He follows this up with a section on Metanoia, describing the need for repentance and how God brings us to this. How God brings things into our lives that help our spirit, which is longing for Him, come to a place where it is apprehending reality rather then the illusion fed to it by the ego, and thus is enabled to start shedding itself of this ego and eventually unite with God.

the above quotes are from Christ the Eternal Tao


#53 Herman Blaydoe

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Posted 14 October 2011 - 05:25 PM

Converted is one word, perhaps "regenerated" or "stimulated" are other words that might prove useful? Part of us has atrophied due to sin, and it needs to be purified/strengthened/stimulated" so that it becomes stronger, more developed, that is, changed or converted, metamorphosed.

Little thoughts from a little brain.

Herman the Pooh

#54 Anna Stickles

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Posted 14 October 2011 - 05:35 PM

I think it important to note that there is a very popular trend today that is a false mysticism where people will talk about finding their "true self" and that seeks "enlightenment" but when one reads the books, there is a noticeable lack of any mention of the need for repentance, nor is there any realization that we are indeed sick.

The ego is very much alive and at work in this whole movement, still hiding itself behind a seeking of validation in various semi-mystical experiences. In looking over these books one can see that these experiences may truly have a basis in the spirit escaping from the senses, but the people who experience this and are writing these books, never get beyond the basic problem of self-love and the sickness caused by the ego.

#55 Marie+Duquette

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Posted 14 October 2011 - 06:03 PM

Yes the nous is described as the organ of perception. But it also is taught that it needs to be converted. The title of the chapter I quoted from above is "Changing the Eye of the Soul"

I probably should have quoted more then I did, but just prior to what I quoted Hieromonk Damascene says,
St Theodore says,

Hopefully then we can start to see that our organ of apprehension is stuck in being attracted to looking at the wrong things. Whether it is sensual attachment to the creation, or the egotistical attachment either to the workings of its own lower self or (as has been mentioned elsewhere) to looking at itself and its own created light - these all keep it from apprehending God. And the driving force which keeps the nous in this state is the ego.

Hieromonk Damascene continues


He follows this up with a section on Metanoia, describing the need for repentance and how God brings us to this. How God brings things into our lives that help our spirit, which is longing for Him, come to a place where it is apprehending reality rather then the illusion fed to it by the ego, and thus is enabled to start shedding itself of this ego and eventually unite with God.

the above quotes are from Christ the Eternal Tao


The quotes are very pertinent, Anne. Hieromonk Damascene speaks of "Changing the Eye of the Soul" In your estimation do you think that the "eye of the soul" is the same as the "eye of the heart"/NOUS?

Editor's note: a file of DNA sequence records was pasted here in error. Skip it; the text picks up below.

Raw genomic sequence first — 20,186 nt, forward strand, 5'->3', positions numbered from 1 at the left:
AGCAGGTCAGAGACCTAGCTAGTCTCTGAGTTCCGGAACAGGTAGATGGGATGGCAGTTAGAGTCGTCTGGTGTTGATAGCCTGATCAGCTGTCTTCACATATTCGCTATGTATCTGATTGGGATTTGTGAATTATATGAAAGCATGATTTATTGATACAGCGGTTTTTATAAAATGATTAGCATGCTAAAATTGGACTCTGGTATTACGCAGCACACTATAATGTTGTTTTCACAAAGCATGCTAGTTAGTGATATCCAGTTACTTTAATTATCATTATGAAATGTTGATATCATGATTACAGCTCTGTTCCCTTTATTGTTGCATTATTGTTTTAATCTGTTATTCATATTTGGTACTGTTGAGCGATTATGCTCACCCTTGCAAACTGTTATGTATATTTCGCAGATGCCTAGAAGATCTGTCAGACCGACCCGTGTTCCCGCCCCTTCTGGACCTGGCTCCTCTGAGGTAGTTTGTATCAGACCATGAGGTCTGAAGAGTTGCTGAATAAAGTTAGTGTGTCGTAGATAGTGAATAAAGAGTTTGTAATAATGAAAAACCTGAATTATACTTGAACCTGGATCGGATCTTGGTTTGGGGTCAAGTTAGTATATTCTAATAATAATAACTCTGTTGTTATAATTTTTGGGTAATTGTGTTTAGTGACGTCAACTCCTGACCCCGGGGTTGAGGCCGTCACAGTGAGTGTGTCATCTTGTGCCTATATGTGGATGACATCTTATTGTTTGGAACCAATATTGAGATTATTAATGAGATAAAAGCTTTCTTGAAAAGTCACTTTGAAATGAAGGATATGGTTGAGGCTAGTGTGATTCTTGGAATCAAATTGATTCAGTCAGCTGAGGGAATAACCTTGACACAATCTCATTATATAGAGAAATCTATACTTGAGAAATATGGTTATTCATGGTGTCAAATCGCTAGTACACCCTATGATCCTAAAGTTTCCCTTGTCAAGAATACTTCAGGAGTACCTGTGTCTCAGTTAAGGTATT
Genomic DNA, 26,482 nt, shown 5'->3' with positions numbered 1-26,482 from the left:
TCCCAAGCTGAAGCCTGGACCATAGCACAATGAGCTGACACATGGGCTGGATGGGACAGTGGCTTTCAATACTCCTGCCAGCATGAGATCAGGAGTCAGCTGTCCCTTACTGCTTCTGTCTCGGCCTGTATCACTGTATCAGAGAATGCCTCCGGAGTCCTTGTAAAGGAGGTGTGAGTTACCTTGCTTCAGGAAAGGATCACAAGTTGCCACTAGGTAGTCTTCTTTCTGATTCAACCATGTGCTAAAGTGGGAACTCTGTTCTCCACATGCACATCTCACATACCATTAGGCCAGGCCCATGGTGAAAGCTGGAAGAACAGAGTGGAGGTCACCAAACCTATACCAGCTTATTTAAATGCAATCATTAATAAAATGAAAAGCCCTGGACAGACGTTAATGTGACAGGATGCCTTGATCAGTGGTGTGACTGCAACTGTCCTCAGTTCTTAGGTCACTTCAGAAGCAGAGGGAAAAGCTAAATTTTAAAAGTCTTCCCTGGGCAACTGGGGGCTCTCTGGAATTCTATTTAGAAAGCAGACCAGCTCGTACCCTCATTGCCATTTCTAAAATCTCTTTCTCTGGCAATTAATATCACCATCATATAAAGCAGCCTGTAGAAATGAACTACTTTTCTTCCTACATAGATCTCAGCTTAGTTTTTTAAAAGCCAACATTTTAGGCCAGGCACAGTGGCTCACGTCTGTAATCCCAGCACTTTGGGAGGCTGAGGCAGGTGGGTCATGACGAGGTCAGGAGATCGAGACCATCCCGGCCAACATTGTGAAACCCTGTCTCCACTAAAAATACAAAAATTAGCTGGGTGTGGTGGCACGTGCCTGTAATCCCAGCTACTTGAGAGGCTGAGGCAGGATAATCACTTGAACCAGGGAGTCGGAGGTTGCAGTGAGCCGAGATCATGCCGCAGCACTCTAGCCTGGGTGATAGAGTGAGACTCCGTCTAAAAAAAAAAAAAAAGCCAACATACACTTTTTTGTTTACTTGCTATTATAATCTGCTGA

I find a distinction in that the eye of the hman soul needs to continuously re-focus itself upon the Light of Christ which dwell within the NOUS, at the Eye of the Heart.

If an Orthodox Christian is in truth focusing on Christ within, on the indwelling God, through prayer, sacraments, Metanoia, and Sacred Reading, it seems that the little human eye seeks to see not through it's own eyes, but through the Eye of God, in the Light of Christ. I can see that my "SOUL" and my "NOUS" seems to be two, working and attempting with the Grace of God, personal prayer and ascetical works, to enter into the Presence of God, where as Saint John states that a Oneness is made manifest.

Perhaps this is the reason for the Jesus Prayer, where gradually through a lifetime of repentance, humility and prayer, a true transformation takes place, and there is "only God""

#56 Rick H.

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Posted 14 October 2011 - 06:25 PM

Anna, thanks very much for your work here. I feel like we are getting some traction here with both what the "intellect" is and how the word conversion/transformation applies to the "intellect." Hi Marie, good to see you posting, thanks for helping to get us on the starting blocks with this thread!

I wonder Anna, have you or do you and Mike now have access to some "protestant" theological dictionaries like Kittle's TDOTNT or Robertson's works or Lexicons such as BAGD?

With the way you are presenting this, it is jarring my memory of classic "protestant/evangelical" seminary teachings looking at the way such words as nous and pneumatikos and sarkikos and psuchikos are used in ancient (Hellenistic) and bibiblical literature. Do you have memory or exposure to this? Your presentation in your posts is looking very much like what I think I learned in the past.

I have tried to bring this up in other threads before, in different ways as my memory was jarred, but between my lapse in memory and a seeming non interest in what I am pointing to I normally get the crickets.